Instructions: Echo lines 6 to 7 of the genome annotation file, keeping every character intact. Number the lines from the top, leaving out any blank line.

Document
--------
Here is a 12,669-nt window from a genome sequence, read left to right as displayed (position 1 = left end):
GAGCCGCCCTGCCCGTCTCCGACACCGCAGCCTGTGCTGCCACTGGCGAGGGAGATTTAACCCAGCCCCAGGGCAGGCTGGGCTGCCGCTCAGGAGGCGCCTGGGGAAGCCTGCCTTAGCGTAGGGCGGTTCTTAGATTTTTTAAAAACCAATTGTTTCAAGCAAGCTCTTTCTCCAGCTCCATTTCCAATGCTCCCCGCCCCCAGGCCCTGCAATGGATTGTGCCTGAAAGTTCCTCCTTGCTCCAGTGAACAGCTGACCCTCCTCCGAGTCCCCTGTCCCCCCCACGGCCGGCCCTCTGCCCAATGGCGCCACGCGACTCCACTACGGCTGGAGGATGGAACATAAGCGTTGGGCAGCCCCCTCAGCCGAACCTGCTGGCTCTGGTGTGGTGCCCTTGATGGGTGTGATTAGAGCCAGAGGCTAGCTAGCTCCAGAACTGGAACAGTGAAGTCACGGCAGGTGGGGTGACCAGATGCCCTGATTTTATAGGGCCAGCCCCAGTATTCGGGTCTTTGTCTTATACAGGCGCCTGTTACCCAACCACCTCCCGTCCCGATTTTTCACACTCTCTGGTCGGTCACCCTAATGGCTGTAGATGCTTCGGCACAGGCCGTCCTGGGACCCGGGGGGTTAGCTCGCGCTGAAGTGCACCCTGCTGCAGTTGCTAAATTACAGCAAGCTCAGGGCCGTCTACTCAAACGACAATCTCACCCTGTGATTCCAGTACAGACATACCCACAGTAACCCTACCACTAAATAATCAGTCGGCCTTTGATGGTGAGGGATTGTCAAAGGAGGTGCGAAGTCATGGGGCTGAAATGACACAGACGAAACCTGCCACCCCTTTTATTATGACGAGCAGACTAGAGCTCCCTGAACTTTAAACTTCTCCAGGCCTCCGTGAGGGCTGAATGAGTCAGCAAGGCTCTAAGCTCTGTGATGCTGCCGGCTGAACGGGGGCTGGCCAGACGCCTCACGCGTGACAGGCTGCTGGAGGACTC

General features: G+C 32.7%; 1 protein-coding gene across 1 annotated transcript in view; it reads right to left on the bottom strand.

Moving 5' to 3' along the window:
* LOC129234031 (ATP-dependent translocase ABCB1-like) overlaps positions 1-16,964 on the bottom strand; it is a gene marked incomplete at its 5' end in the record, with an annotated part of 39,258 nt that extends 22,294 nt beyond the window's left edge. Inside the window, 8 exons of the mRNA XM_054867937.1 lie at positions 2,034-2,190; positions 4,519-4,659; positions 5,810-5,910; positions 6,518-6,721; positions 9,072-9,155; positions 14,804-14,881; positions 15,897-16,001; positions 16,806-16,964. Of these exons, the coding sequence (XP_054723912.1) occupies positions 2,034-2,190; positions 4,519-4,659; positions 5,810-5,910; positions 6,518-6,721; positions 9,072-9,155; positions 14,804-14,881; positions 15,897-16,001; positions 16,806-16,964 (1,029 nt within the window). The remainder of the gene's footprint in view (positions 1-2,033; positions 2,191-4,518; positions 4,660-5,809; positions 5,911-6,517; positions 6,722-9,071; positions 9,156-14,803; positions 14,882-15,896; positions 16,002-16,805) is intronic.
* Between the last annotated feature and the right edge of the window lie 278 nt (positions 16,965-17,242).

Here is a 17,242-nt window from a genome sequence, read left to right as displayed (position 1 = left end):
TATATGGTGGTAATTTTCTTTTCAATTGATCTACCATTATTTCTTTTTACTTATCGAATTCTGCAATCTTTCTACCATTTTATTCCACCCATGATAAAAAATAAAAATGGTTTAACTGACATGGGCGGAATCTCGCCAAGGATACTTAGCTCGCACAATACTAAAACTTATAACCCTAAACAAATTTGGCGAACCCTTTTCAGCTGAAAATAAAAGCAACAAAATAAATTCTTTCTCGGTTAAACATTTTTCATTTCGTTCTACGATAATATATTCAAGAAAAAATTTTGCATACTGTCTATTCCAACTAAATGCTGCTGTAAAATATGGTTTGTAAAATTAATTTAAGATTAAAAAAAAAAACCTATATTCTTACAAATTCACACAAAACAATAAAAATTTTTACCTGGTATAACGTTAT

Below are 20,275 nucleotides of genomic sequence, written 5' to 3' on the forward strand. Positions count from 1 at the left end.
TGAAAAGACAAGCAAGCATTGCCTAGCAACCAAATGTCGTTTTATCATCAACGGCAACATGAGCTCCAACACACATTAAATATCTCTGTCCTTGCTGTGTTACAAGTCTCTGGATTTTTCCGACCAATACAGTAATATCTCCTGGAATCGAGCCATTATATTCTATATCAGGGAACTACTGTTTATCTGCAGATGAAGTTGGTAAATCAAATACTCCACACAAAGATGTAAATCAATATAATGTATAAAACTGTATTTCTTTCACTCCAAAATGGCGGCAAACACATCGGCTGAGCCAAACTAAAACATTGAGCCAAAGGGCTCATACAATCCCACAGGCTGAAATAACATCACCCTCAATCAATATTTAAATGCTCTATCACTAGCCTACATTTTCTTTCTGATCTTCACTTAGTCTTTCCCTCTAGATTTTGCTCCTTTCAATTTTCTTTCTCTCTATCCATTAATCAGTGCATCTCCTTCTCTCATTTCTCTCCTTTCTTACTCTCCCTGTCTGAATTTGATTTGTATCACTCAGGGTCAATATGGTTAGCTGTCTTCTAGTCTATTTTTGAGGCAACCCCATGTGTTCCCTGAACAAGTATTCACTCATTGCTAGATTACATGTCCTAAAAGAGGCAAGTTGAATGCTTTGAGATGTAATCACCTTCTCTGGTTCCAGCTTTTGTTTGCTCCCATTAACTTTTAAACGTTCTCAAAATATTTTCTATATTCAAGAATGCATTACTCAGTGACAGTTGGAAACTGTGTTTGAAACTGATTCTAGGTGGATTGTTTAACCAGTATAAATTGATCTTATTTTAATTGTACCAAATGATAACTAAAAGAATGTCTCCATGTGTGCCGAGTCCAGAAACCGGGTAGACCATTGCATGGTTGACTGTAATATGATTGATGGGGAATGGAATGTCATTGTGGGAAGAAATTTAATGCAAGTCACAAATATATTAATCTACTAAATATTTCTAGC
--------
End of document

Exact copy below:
* Between the last annotated feature and the right edge of the window lie 278 nt (positions 16,965-17,242).

Here is a 17,242-nt window from a genome sequence, read left to right as displayed (position 1 = left end):